It is the reputed birthplace of the celebrated philosopher (and reputed saint or magician)

Metamorphoses VIII) places the tale of Baucis and Philemon
in the vicinity.

According to Strabo the city was known also as "Eusebeia at the Taurus". Under

Roman Emperor Caracalla, the city became Antoniana colonia Tyana. After having sided with Queen Zenobia of Palmyra, it was captured by Aurelian in 272, who would not allow his soldiers to sack it, allegedly because Apollonius
appeared to him, pleading for its safety.

Late Roman and Byzantine periods

In 372, Emperor

Late Antiquity, the city was also known as Christoupolis (Greek: Χριστούπολις, "city of Christ").[11]

Following the

Abbasid caliph Harun al-Rashid in 806. Harun began converting the city into a military base and even erected a mosque there, but evacuated it after the Byzantine emperor Nikephoros I bought a peace.[13]

The city was again taken and razed by the Abbasids under Al-Abbas ibn al-Ma'mun in 831.[14] Abbas rebuilt the site three years later as an Abbasid military colony in preparation for Caliph al-Ma'mun's planned conquest of Byzantium, but after Ma'mun's sudden death in August 833 the campaign was abandoned by his successor al-Mu'tasim and the half-rebuilt city was razed again.[15]

The city fell into decline after 933, as the Arab threat receded.[11] The ruins of Tyana are at modern Kemerhisar, three miles south of Niğde;[11] there are remains of a Roman aqueduct and of cave cemeteries and sepulchral grottoes.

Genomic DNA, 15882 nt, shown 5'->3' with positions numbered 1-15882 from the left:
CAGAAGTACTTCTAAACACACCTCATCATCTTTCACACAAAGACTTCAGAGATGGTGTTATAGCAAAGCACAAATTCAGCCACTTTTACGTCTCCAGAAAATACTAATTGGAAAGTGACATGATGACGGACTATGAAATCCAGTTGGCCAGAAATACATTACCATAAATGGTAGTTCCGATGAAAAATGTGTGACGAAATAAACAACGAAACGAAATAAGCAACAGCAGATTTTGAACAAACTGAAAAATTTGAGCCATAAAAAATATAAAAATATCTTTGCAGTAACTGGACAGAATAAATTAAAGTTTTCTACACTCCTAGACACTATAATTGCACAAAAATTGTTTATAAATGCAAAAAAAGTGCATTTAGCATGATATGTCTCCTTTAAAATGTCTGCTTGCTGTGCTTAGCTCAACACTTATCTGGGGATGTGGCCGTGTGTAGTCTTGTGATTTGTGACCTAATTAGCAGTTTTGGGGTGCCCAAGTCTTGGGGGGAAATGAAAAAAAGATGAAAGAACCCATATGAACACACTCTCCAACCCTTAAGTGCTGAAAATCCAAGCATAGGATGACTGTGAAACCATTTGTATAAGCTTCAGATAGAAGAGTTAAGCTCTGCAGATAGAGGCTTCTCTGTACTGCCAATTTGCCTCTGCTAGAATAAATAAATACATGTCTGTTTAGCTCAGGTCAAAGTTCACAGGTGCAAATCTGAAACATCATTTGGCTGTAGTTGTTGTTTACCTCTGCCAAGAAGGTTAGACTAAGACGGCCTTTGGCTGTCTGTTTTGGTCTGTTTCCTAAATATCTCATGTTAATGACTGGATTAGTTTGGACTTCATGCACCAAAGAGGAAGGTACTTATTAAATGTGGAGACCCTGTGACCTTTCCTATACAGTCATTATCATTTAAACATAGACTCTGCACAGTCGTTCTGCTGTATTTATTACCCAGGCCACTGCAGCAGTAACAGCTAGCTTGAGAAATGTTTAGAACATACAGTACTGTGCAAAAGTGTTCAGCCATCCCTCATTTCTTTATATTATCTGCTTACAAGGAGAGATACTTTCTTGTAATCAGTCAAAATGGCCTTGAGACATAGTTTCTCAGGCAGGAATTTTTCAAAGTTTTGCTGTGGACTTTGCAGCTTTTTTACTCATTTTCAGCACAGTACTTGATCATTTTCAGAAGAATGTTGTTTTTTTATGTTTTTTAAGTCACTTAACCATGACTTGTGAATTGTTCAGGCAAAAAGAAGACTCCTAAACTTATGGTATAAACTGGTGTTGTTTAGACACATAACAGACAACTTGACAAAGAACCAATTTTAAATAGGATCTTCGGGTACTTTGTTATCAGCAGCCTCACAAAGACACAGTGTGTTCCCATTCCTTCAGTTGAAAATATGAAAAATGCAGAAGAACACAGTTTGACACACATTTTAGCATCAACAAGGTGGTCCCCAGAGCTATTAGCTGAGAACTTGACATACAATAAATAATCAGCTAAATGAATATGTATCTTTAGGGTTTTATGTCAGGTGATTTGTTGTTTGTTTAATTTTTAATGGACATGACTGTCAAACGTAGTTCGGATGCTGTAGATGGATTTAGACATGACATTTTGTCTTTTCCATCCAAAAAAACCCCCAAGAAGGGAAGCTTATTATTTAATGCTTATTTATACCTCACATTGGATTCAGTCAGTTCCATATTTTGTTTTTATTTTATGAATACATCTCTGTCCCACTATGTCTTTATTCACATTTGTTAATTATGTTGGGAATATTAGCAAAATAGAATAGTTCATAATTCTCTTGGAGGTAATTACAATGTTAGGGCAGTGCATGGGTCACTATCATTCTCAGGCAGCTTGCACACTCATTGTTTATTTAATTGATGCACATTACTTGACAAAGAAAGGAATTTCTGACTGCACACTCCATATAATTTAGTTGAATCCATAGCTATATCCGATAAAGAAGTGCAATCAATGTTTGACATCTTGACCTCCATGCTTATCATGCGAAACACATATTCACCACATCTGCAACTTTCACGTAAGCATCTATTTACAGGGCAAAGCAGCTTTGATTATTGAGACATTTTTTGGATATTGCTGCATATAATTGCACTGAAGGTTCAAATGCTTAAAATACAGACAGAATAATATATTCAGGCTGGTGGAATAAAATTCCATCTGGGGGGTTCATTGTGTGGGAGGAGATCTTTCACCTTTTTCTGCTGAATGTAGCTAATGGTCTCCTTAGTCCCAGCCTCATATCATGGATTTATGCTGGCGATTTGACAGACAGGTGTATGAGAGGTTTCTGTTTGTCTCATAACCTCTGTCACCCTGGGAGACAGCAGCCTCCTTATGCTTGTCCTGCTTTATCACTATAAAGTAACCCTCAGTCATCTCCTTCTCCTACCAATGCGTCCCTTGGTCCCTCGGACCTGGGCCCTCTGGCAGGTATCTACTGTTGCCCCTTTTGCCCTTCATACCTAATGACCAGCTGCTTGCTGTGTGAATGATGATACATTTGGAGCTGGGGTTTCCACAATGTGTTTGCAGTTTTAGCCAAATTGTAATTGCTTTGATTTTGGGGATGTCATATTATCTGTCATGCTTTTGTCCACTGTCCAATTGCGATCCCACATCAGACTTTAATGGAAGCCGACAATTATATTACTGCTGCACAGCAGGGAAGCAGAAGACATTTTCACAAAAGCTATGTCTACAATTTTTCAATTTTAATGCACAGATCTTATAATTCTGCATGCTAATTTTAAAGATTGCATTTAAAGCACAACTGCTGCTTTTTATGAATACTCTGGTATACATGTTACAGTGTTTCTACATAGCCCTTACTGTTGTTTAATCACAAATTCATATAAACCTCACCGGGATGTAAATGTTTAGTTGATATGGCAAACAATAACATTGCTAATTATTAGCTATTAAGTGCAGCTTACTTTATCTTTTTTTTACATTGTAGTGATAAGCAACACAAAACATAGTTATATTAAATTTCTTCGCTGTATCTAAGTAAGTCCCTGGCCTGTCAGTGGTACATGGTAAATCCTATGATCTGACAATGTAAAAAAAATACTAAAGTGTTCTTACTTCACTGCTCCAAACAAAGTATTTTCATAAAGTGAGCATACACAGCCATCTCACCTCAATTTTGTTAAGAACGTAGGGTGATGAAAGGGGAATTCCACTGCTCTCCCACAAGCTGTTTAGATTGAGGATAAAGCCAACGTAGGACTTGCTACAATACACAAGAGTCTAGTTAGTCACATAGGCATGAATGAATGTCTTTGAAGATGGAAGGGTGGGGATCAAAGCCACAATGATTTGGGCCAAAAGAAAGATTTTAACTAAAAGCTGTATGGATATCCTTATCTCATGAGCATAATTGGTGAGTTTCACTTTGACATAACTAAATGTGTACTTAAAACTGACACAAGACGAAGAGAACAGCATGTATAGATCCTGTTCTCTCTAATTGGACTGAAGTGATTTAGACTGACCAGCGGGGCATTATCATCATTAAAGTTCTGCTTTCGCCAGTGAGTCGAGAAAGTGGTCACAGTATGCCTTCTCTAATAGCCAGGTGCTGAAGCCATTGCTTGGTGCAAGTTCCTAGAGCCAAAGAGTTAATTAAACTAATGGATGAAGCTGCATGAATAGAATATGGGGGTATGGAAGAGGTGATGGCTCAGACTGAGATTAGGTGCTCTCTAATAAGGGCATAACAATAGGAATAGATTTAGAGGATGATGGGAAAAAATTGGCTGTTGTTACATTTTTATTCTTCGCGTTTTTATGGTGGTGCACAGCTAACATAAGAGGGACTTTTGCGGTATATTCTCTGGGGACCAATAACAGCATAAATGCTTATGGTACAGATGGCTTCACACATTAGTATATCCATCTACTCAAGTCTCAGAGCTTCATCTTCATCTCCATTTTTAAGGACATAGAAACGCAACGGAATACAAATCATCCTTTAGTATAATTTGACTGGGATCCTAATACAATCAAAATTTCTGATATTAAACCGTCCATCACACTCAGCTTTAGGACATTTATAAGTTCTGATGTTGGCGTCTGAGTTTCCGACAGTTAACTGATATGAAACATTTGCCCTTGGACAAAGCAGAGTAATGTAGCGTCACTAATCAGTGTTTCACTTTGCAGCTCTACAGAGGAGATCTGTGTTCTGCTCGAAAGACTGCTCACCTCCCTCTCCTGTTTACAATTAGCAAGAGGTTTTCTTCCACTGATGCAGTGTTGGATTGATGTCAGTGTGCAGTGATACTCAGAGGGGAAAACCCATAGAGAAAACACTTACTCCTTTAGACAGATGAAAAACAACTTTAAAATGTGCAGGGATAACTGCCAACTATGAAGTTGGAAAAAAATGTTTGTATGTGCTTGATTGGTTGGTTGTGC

Rulers of Neo-Hittite Tuwana[16][17]

  • Warpalawas I (early 8th century BC)
  • Saruwani I (mid-8th century BC)
  • Muwaharani I (ca. 740)
  • Warpalawas II (ca. 740-705)
  • Muwaharani II (End of the 8th century BC)

Ecclesiastical history

As noted, in 372 Emperor

suffragan sees as possible. About 640 Tyana had three, and it was the same in the tenth century (Heinrich Gelzer
, "Ungedruckte ... Texte der Notitiae episcopatum", 538, 554).

Le Quien mentions 28 bishops of Tyana,[18]
among whom were:

In May 1359, Tyana still had a metropolitan (Mikelosich and Müller, "Acta patriarchatus Constantinopolitani", I, 505); in 1360 the metropolitan of Caesarea secured the administration of it (op. cit., 537). Thenceforth the see was titular.

In 2020, during excavations the archaeologists discovered an octagonal church and coins dated to the 4th century.[19]


  1. .
  2. .
  3. ^ "Tiglath-pileser III 32". oracc.museum.upenn.edu.
  4. ^ "CDLI-Archival View". cdli.ucla.edu.
  5. Luvians
    . Leiden: Brill Academic Publishers: 47
  6. ^ Singer, Itamar; 1981. Hittites and Hattians in Anatolia at the Beginning of the Second Millennium B.C. Journal of Near Eastern Studies 9: 119-134.
  7. Luvians
    . Leiden: Brill Academic Publishers: 97-8
  8. ^ www.hittitemonuments.com/ivriz
  9. Luvians
    . Leiden: Brill Academic Publishers: 98
  10. ^ www.hittitemonuments.com/nigde
  11. ^ a b c d e Kazhdan (1991), p. 2130
  12. ^ Treadgold (1988), p. 275–276
  13. ^ Treadgold (1988), p. 145
  14. ^ Treadgold (1997), p. 341
  15. ^ Treadgold (1988), pp. 279–281
  16. ^ Trevor Bryce: The World of the Neo-Hittite Kingdoms; A Political and Military History. Oxford, New York 2012, pp. 148-152, 307.
  17. ^ Christian Marek, Peter Frei: Geschichte Kleinasiens in der Antike. München 2010, p. 802.
  18. OCLC 955922585
  19. ^ 1,600-year-old octagonal church found in Central Anatolia



External links